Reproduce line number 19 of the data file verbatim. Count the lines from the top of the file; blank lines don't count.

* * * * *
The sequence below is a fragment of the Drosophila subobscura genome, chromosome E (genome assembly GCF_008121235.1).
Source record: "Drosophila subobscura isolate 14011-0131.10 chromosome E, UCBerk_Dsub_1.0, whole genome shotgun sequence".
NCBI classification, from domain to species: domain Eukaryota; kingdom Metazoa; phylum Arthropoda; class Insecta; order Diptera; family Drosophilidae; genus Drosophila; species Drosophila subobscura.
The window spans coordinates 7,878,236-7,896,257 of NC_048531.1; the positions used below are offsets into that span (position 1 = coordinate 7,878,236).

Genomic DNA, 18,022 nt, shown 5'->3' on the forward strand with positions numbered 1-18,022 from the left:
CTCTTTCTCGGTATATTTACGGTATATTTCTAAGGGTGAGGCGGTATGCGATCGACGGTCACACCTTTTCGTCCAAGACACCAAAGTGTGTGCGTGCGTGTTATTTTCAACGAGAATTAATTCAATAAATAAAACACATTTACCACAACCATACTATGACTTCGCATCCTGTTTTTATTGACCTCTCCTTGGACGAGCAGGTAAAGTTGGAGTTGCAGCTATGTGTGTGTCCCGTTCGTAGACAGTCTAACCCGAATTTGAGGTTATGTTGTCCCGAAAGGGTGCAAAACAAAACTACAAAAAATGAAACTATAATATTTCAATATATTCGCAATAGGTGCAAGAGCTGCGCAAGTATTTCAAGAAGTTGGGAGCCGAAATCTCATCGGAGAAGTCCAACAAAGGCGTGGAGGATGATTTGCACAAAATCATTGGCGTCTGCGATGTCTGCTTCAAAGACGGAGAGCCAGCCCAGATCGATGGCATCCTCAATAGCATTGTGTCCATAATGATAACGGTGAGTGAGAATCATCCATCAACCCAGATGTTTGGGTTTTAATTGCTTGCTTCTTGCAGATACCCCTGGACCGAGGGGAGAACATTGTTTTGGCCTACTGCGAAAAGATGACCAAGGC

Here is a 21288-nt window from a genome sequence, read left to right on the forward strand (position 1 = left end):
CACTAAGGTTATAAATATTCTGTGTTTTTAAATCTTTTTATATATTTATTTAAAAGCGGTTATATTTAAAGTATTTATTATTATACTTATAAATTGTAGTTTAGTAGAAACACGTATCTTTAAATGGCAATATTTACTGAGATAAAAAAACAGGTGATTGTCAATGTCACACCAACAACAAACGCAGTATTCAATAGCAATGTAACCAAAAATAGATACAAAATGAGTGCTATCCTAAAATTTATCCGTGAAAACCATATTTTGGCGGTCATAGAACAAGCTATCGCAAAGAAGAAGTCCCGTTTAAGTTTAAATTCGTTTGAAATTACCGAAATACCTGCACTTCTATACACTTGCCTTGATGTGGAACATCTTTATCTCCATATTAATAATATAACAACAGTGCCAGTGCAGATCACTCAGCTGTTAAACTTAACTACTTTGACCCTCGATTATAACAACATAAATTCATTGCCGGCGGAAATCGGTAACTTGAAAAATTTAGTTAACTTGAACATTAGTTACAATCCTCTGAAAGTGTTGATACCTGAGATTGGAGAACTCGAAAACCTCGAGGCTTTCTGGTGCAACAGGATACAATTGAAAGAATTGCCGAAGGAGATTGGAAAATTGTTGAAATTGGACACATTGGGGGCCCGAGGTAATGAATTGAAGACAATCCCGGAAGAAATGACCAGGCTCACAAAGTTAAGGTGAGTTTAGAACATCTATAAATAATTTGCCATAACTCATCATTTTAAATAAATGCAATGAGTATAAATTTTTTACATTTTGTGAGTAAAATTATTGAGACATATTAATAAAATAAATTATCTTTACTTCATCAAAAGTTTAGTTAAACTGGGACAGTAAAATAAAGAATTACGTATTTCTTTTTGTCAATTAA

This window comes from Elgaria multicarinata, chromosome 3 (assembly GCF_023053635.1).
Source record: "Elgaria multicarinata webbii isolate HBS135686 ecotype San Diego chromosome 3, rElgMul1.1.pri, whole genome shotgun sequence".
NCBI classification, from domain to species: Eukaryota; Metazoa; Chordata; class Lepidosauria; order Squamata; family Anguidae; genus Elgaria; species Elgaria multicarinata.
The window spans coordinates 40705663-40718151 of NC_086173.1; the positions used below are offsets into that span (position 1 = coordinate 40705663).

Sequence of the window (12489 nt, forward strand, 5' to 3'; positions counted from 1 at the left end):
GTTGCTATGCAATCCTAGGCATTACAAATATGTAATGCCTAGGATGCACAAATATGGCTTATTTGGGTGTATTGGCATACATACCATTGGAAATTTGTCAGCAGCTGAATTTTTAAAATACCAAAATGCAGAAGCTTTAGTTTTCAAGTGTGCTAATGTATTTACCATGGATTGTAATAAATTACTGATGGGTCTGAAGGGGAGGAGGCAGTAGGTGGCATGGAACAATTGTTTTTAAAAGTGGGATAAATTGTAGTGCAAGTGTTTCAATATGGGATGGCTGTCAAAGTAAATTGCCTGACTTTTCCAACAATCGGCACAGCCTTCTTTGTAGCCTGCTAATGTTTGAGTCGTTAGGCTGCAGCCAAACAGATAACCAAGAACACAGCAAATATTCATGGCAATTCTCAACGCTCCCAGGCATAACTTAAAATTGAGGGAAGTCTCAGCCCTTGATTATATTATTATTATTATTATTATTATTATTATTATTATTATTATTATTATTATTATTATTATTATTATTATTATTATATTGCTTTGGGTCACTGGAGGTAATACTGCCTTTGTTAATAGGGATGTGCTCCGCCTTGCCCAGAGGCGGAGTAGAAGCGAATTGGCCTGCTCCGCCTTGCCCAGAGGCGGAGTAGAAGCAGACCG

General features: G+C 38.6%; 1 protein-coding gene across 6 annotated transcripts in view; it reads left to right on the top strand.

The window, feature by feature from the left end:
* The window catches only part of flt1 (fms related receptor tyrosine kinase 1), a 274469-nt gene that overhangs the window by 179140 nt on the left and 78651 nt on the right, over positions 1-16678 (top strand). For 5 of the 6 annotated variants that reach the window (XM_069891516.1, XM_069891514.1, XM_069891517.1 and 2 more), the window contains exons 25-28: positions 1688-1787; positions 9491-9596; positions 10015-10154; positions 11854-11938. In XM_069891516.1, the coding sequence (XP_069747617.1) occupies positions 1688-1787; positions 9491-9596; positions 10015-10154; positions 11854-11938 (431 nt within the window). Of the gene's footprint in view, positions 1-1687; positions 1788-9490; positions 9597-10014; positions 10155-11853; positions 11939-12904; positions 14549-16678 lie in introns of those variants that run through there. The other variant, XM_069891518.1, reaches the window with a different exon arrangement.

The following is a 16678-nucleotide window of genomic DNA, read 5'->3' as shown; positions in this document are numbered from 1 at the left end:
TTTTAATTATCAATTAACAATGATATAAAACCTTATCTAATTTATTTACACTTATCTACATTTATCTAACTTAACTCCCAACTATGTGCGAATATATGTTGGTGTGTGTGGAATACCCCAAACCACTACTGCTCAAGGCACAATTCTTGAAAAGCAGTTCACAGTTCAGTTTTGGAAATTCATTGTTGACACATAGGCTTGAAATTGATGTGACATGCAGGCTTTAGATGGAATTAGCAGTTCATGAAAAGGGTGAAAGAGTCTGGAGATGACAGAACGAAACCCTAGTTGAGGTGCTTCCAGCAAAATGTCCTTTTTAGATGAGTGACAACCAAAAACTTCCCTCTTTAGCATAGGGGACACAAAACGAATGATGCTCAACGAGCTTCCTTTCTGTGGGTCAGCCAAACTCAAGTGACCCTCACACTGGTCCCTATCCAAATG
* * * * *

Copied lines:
TTTTAATTATCAATTAACAATGATATAAAACCTTATCTAATTTATTTACACTTATCTACATTTATCTAACTTAACTCCCAACTATGTGCGAATATATGTTGGTGTGTGTGGAATACCCCAAACCACTACTGCTCAAGGCACAATTCTTGAAAAGCAGTTCACAGTTCAGTTTTGGAAATTCATTGTTGACACATAGGCTTGAAATTGATGTGACATGCAGGCTTTAGATGGAATTAGCAGTTCATGAAAAGGGTGAAAGAGTCTGGAGATGACAGAACGAAACCCTAGTTGAGGTGCTTCCAGCAAAATGTCCTTTTTAGATGAGTGACAACCAAAAACTTCCCTCTTTAGCATAGGGGACACAAAACGAATGATGCTCAACGAGCTTCCTTTCTGTGGGTCAGCCAAACTCAAGTGACCCTCACACTGGTCCCTATCCAAATG